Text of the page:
Monday, October 2, 2006

Rang de basanti, yaar

RDB is on Star Gold since it's Dussehra/Gandhi Jayanti/every freakin' India holiday rolled into one day off, so S and I are watching it again. An aside -- of all the Bollywood movies I've seen, the only ones I can stomach watching more than once have all starred Aamir Khan. What a hunk.

Anyhow, this has reminded me of the utter insanity revolving around Rang De Basanti and the quest for the global validation of Indian cinema. That's right -- despite RDB's massive success in the subconty, the film's producers seem to think it will all be for naught until someone hands them an Oscar.

(Background: Each year, the Indian government vets one film as India's official Oscar entry for the "best foreign film" category; the powers that be in Hollywood take suggestions from various countries/industry experts -- as I understand -- to come up with their official list of five nominations. The last time an Indian selection made it to the nominations was 2001, when Lagaan -- another flick starring Aamir Khan -- was picked; Mira Nair's 1988 Salaam, Bombay! and Mehboob Khan's 1957 Mother India have also made it to the star-studded ceremony.)

Now, as much as I enjoyed RDB, it's a mainstream hit. It differs significantly from most Hindi filmfare, yes, but have any of these producers and industry wonks actually, you know, watched winners in the foreign film category? We're talking (Hollywood's idea of) hoity toity, high art -- not an overdramatic musical ode to the promise of Indian youth. RDB may be subtle for Bollywood, but most Americans (based on this one's narrow experience) would find it...a bit declasse, trying too hard to be trendy and deep. In contrast, Water -- Canada's entry directed by Deepa Mehta, focusing on the treatment of widows in India -- seems much more likely a pick for the academy.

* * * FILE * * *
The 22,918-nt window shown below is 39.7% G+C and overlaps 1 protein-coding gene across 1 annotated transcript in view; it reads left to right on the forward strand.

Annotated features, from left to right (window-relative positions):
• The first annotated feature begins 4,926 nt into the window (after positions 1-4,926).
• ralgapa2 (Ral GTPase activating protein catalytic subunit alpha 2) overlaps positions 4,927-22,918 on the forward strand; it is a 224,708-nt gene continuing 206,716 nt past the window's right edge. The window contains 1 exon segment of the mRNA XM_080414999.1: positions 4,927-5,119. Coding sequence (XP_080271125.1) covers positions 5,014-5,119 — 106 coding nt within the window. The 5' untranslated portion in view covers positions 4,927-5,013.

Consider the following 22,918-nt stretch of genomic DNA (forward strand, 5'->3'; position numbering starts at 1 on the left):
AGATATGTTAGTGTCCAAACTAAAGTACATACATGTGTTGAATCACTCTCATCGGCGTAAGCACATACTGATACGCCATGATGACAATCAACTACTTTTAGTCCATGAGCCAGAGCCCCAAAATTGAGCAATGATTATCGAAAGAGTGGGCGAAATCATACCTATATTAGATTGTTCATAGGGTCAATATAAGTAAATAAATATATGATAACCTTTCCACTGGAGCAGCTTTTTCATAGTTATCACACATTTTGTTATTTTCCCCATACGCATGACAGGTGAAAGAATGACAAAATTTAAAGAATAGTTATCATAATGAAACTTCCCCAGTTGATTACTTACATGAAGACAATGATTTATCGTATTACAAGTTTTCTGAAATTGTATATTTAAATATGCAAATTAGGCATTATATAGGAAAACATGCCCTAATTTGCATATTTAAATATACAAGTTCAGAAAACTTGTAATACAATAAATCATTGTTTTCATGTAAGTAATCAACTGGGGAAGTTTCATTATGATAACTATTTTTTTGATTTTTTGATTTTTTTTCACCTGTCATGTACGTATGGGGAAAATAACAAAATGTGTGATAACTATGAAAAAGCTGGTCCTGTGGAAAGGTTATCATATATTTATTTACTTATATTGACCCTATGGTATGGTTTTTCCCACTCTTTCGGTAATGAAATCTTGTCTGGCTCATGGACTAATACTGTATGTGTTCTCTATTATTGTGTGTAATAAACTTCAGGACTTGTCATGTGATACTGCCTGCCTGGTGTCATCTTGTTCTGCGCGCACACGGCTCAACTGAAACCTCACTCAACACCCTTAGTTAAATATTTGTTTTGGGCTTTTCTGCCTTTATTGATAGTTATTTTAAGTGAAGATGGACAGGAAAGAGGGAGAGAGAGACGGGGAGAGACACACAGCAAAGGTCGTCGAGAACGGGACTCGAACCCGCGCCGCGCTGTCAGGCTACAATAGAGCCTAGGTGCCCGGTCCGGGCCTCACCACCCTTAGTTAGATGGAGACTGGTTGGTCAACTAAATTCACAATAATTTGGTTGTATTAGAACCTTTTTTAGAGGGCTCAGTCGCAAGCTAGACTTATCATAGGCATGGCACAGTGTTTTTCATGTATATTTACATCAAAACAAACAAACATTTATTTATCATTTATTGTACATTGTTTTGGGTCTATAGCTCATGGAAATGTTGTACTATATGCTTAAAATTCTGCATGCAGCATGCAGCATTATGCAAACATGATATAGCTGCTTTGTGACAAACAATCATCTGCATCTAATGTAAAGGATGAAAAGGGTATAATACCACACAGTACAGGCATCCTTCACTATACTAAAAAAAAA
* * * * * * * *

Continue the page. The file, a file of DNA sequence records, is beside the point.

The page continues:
I don't know. Perhaps my instinct is wrong, perhaps those LA types will be as enchanted by the exuberance and energy of the film that they'll shower it with awards. But not bloody likely. Why should people in India care anyhow whether a shallow slice of the American industry understands and applauds the film? It's been a critical success here, and audiences have flocked to theatres. Isn't that enough?

It just seems that people here are setting themselves up for failure. Now, with Lage Raho Munnabhai somehow throwing their hat into the ring, the producers of Rang de have struck back by announcing "that, aside from the foreign language entry, they will seek to field their film in seven other categories -- best film, direction, cinematography, art direction, editing, screenplay and sound design."

Now, I'll give it to them -- they've got balls. But if I'm going to have to listen to people trumpeting the importance of RDB for months, then carping when all their nominations are rejected, I might pull out all my hair. America is not the arbiter of good taste! The Oscars are just a huge industry circle jerk! These are people who showeredTitanic with praise!!! STOP THE INSANITY!

1 comment:

rajeev said...


Nice blog!

Why don’t you consider writing about some of the new “India 2.0” sites that are creating a little buzz as well?